“I’m going to do all my movies here in Chicago. The (Chicago) Tribune referred to me as a ‘former Chicagoan.’ As if, to do anything, I had to leave Chicago. I never left. I worked until I was 29 at the Leo Burnett advertising agency, and then I quit to do this. This is a working city, where people go to their jobs and raise their kids and live their lives. In Hollywood, I’d be hanging around with a lot of people who don’t have to pay when they go to the movies.”

Scott W. Smith

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My last post was on Alessandro Camon who was a co-writer on the film The Messenger which is up for an original screenplay Academy Award . The other writer of that script was Oren Moverman, who also directed the film starring Woody Harrleson. I’m always interested in the impetus of an idea. I found this interview with Chase Whale where Moverman talks about how he and Alessamdro developed the idea of The Messenger.

“It came out of a very casual discussion over drinks with Alessandro and we were talking about the war and America in general. We’re both outsiders, I’m from Israel, he’s from Italy. We talked about how we never really get to see the stories about the people who have to live with all the consequences of war, and the people who have to have personal relationships with [those involved in war]. It’s not just about politics, it’s just not about opinions, it’s really about your loved ones or you. So we thought of the Casualty Notification Officer as an amazing dramatic vehicle to go into these small stories of the families who are dealing with these situations right now and then get out and feel the effect of war and military life on these two guys. So that was really the inspiration and we just kept developing it, working it, shaping it… For us, it’s a very hopeful movie with a lot of humor in it that addresses in general how you go through a lot of shit in life, and how do you deal with it? Well, you deal it with through friendship, through love, through humor, through camaraderie, all the good things that make you feel lucky to be alive.”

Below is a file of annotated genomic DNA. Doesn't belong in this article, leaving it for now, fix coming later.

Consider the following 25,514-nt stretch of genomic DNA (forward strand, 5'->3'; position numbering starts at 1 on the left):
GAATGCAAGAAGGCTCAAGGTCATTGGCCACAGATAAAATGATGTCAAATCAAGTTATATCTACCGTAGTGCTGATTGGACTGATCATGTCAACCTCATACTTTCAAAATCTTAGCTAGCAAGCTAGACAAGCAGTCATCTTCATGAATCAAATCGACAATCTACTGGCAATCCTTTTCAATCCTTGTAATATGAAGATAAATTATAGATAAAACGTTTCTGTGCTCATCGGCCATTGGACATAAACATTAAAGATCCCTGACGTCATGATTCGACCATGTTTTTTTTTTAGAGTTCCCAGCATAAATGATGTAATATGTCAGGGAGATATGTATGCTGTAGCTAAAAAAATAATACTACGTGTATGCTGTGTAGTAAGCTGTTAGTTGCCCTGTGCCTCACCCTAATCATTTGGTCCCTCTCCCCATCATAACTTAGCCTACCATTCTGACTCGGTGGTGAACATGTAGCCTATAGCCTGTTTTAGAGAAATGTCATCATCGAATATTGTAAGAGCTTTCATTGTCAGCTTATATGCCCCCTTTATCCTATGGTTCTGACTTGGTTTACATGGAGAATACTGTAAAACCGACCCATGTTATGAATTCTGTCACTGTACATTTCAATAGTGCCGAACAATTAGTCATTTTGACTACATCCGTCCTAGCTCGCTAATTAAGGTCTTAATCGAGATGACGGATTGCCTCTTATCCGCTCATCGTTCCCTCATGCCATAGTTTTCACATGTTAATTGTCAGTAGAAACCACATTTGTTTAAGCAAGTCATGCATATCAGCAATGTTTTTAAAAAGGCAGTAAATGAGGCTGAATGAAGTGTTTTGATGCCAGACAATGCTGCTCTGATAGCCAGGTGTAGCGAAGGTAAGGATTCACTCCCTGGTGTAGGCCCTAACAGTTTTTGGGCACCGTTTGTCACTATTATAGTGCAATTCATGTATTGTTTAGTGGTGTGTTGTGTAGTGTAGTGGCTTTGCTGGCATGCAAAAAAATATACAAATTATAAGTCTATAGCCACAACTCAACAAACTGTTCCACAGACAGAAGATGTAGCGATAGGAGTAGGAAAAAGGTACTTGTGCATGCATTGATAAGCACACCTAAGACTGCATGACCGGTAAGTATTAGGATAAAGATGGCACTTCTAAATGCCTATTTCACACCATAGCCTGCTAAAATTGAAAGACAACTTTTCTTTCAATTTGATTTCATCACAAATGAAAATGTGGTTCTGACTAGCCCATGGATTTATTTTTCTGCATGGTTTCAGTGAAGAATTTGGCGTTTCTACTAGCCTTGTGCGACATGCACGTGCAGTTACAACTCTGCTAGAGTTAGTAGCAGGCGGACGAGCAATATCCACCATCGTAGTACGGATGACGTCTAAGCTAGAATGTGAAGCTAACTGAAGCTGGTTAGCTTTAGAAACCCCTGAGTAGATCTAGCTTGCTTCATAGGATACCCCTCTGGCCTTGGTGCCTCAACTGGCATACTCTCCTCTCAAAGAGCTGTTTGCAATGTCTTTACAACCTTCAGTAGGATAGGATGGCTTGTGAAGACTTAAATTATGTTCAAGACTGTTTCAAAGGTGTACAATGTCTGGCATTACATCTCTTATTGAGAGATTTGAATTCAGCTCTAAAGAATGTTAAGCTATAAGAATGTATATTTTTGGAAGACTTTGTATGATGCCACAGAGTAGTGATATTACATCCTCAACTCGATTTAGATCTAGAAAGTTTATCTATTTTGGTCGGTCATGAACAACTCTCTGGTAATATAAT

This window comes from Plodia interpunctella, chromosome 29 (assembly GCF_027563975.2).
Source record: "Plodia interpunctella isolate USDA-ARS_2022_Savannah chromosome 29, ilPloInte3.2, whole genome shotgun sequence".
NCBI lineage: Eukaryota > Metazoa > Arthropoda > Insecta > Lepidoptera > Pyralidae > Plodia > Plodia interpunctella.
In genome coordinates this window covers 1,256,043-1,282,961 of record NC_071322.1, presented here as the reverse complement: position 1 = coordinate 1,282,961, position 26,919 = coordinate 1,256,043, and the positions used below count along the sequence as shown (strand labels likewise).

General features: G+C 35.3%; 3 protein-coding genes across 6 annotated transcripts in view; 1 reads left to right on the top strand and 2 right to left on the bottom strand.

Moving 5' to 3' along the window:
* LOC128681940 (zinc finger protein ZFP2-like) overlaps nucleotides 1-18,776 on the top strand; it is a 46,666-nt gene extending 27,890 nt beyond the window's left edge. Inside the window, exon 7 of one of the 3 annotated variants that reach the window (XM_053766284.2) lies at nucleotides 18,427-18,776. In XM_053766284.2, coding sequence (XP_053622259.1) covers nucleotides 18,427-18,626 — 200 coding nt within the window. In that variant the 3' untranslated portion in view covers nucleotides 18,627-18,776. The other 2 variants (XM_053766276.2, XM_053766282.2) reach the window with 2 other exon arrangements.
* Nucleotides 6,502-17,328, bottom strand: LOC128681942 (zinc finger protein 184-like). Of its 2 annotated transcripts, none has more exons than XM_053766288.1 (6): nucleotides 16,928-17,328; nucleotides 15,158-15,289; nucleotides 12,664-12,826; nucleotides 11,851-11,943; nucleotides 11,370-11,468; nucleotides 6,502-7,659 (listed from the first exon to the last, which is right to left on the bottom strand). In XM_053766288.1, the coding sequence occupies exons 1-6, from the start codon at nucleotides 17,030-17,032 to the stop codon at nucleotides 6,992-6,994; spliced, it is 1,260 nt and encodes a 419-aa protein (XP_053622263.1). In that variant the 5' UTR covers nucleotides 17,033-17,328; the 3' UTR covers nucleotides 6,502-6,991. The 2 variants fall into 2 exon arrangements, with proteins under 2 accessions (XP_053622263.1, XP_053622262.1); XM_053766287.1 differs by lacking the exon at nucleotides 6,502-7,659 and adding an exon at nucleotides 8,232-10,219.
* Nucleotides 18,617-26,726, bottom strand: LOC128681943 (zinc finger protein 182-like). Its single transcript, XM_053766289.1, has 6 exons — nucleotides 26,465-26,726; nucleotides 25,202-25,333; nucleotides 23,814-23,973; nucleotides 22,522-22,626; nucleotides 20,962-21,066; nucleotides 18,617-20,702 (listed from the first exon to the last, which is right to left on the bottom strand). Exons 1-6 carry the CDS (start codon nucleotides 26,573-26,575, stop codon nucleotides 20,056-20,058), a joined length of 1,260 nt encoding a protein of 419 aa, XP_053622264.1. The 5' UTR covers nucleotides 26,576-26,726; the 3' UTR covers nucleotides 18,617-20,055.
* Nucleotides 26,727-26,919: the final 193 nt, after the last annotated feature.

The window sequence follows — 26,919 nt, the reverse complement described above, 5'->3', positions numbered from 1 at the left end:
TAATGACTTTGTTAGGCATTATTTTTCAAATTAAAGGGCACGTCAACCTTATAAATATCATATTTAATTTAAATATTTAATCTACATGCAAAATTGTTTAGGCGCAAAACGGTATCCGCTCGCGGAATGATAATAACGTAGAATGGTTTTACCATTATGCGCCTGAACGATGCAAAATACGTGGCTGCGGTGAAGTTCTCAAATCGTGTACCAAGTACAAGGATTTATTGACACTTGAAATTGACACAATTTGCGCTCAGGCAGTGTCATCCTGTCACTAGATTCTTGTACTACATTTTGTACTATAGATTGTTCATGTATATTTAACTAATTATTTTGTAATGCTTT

Oren Moverman
Interview with Chase Whale

Scott W. Smith

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It’s my job to be cleaning up this mess
And that’s enough reason to go for me

It’s My Job
Mac McAnally

A couple weeks ago I touched on Mark Boal’s Oscar-nominated script for The Hurt Locker which deals with a group of guys whose job is on a bomb squad during the war in Iraq. It was a fresh angle to cover dramatically.  The Messenger is another Oscar-nominated script that also finds a fresh angle to the war, that of the officers who must report the death of a soldier to the next of kin.